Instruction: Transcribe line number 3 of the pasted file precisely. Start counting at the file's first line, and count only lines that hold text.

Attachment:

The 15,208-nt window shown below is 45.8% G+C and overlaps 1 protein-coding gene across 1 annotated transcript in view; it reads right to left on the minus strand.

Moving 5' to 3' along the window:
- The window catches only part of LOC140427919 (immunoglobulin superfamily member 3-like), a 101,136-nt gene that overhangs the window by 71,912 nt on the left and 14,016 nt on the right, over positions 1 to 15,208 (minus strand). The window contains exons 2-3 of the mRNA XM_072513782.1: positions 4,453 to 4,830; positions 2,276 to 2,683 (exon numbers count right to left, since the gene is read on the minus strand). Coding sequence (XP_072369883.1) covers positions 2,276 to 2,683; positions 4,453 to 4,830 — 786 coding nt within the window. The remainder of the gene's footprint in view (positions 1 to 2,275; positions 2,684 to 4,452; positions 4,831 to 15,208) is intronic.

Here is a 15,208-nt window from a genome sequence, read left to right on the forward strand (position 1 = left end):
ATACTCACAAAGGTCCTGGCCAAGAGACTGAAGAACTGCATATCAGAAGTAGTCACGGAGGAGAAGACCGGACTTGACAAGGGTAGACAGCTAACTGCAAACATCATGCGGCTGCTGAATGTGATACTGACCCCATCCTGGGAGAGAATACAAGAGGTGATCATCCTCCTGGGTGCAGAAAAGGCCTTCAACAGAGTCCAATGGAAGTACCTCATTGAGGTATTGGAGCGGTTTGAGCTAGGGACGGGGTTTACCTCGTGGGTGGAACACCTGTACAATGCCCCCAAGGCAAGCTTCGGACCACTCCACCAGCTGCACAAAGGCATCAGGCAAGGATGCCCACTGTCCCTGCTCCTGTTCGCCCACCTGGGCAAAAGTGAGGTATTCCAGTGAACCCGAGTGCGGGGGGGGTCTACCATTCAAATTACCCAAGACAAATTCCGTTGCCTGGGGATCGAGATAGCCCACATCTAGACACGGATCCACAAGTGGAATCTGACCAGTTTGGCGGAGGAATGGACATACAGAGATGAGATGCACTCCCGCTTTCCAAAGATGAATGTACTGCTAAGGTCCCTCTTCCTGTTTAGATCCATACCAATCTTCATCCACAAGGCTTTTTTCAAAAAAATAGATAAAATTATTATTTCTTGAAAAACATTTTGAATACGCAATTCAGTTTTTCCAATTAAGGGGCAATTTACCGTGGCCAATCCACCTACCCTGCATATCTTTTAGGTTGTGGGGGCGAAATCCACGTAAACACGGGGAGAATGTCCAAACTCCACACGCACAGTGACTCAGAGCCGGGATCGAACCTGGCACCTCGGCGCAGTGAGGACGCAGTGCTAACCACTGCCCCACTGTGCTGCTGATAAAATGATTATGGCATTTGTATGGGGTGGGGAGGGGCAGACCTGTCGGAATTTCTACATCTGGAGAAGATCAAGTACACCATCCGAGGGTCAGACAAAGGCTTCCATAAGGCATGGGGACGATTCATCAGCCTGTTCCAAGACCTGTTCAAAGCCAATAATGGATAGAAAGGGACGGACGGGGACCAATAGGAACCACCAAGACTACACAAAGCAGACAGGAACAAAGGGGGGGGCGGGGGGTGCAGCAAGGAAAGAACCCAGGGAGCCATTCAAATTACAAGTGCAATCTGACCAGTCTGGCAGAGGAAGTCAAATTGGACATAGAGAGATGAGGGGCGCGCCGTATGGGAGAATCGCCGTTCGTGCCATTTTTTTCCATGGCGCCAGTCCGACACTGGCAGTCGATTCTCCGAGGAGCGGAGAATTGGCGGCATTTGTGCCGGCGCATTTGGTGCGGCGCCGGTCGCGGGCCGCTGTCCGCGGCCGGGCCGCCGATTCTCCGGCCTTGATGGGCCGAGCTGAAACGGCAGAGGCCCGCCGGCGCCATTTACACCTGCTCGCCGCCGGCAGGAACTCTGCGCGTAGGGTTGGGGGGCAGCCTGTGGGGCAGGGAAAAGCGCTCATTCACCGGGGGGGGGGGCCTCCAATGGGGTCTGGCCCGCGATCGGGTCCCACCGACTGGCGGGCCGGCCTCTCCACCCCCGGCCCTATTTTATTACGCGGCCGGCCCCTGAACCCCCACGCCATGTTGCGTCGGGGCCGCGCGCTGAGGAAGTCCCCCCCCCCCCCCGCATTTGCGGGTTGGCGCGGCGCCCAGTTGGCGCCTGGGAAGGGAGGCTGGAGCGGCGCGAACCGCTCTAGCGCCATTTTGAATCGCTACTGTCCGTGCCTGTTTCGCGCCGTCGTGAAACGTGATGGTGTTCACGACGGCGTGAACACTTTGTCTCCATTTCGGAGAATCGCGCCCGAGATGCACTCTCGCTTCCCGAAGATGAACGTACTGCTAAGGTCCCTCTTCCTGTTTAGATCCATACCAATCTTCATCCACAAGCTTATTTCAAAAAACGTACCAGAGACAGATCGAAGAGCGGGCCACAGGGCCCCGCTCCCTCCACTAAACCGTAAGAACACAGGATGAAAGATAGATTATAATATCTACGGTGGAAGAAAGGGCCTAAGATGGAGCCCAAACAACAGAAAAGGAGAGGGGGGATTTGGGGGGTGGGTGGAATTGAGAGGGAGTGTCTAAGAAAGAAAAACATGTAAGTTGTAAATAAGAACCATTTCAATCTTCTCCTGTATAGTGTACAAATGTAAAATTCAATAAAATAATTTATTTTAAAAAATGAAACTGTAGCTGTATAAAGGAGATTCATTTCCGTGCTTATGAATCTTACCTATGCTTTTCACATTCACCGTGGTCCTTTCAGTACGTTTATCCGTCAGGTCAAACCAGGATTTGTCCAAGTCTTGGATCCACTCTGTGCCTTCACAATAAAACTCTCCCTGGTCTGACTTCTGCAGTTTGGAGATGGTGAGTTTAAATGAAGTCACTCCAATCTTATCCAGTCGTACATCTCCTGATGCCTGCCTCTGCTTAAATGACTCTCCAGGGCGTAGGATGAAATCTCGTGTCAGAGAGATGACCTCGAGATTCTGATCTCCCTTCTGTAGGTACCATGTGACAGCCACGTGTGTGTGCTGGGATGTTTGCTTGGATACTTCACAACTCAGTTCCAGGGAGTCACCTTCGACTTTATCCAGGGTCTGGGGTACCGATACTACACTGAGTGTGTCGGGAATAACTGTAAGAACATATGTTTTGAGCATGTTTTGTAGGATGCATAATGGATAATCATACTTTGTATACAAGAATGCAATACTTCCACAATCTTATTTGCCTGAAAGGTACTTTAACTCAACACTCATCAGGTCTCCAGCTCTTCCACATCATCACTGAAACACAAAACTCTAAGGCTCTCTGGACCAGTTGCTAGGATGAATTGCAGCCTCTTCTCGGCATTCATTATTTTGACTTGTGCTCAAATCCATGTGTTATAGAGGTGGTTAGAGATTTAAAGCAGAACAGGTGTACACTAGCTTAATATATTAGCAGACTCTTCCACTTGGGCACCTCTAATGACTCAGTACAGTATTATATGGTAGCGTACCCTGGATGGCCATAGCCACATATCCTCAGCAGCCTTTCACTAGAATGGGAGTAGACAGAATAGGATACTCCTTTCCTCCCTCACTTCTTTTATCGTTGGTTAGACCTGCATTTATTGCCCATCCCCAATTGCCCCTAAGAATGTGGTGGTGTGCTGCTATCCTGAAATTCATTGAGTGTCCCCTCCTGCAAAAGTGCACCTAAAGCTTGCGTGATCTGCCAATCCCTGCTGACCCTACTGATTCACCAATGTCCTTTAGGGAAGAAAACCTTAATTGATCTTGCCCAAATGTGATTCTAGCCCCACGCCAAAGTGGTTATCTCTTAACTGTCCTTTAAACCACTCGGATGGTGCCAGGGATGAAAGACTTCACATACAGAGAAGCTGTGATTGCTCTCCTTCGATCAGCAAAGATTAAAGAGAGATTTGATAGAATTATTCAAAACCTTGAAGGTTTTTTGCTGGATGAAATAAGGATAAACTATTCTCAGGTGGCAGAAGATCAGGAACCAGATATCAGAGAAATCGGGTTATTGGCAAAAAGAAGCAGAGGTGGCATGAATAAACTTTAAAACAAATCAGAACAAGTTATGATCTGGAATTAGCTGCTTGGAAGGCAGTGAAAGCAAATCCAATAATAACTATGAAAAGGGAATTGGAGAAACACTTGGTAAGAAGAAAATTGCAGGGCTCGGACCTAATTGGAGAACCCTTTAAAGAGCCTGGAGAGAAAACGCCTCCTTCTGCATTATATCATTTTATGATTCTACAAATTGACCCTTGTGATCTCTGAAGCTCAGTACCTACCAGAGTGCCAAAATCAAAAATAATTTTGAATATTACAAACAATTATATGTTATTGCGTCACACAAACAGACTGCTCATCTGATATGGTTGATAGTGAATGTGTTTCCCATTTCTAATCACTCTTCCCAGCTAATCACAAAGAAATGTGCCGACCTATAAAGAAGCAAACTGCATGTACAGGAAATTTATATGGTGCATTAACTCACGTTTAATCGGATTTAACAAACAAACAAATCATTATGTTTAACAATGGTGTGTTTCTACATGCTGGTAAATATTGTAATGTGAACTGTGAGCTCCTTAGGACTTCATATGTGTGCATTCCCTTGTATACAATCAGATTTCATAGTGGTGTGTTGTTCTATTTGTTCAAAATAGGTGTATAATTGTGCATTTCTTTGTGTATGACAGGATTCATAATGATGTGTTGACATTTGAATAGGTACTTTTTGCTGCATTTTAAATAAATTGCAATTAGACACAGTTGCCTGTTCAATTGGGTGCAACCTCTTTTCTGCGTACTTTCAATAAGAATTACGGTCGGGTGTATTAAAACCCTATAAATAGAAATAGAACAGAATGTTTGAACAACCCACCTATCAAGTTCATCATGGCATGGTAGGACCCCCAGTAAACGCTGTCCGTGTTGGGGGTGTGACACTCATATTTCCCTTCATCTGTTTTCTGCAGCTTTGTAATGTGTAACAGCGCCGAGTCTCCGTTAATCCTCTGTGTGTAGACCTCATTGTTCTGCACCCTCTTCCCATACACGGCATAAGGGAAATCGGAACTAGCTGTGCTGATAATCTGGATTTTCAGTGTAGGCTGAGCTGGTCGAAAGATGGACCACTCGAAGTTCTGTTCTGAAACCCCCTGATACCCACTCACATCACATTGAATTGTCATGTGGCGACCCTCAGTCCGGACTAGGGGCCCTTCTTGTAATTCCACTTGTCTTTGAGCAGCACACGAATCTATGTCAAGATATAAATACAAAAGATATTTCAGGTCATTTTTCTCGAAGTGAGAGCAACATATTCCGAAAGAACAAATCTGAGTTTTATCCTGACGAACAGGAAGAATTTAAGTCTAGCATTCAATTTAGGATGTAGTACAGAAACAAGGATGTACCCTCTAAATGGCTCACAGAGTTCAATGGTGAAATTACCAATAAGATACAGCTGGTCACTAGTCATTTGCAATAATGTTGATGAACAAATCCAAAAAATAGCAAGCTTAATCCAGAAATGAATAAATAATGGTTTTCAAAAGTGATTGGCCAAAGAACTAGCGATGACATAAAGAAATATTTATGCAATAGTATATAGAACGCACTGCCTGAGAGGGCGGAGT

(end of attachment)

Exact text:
- The window catches only part of LOC140427919 (immunoglobulin superfamily member 3-like), a 101,136-nt gene that overhangs the window by 71,912 nt on the left and 14,016 nt on the right, over positions 1 to 15,208 (minus strand). The window contains exons 2-3 of the mRNA XM_072513782.1: positions 4,453 to 4,830; positions 2,276 to 2,683 (exon numbers count right to left, since the gene is read on the minus strand). Coding sequence (XP_072369883.1) covers positions 2,276 to 2,683; positions 4,453 to 4,830 — 786 coding nt within the window. The remainder of the gene's footprint in view (positions 1 to 2,275; positions 2,684 to 4,452; positions 4,831 to 15,208) is intronic.